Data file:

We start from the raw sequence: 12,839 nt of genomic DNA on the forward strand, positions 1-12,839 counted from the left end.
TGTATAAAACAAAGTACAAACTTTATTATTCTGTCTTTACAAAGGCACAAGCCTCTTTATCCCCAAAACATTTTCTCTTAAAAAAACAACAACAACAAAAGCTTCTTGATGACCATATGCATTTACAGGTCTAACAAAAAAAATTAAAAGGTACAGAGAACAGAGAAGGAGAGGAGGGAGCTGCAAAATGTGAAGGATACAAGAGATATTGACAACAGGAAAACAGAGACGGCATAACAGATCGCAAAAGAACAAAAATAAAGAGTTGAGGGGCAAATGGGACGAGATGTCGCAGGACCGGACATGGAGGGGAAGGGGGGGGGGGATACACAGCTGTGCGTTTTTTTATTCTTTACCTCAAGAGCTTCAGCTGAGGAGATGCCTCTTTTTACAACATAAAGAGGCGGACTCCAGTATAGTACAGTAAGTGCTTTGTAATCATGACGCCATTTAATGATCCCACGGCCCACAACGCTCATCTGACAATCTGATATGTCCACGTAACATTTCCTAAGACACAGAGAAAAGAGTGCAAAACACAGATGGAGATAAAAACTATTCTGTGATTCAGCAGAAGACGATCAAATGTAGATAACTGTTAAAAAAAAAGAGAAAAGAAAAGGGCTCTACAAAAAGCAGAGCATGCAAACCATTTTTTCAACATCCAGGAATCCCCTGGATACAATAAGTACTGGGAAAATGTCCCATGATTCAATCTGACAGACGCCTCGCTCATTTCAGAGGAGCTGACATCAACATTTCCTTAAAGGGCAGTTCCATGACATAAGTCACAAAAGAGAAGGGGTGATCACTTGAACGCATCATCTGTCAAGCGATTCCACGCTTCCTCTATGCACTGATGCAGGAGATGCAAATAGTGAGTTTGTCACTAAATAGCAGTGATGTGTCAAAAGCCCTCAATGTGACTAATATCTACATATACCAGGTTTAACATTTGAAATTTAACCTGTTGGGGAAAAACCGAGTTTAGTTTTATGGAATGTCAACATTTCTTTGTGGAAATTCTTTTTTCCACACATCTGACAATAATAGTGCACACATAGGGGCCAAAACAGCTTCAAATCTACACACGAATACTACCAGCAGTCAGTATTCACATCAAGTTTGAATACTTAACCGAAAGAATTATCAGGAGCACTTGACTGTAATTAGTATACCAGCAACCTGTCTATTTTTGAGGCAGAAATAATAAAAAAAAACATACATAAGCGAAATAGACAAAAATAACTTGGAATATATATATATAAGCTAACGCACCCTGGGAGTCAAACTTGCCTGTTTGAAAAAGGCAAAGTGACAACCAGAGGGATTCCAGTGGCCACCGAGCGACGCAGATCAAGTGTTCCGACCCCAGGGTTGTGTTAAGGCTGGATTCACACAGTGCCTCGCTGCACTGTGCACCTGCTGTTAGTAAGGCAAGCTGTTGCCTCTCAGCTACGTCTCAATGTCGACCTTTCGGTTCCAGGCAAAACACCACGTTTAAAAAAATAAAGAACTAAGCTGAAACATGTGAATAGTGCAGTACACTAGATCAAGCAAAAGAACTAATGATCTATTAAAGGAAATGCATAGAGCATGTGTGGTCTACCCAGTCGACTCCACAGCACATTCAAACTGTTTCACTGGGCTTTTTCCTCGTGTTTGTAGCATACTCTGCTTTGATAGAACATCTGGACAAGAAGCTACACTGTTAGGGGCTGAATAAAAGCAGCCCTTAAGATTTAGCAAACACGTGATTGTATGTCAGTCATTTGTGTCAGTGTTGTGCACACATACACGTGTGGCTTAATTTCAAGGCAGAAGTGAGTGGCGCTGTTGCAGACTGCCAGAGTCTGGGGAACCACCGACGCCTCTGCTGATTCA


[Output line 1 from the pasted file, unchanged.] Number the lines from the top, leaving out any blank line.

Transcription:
We start from the raw sequence: 12,839 nt of genomic DNA on the forward strand, positions 1-12,839 counted from the left end.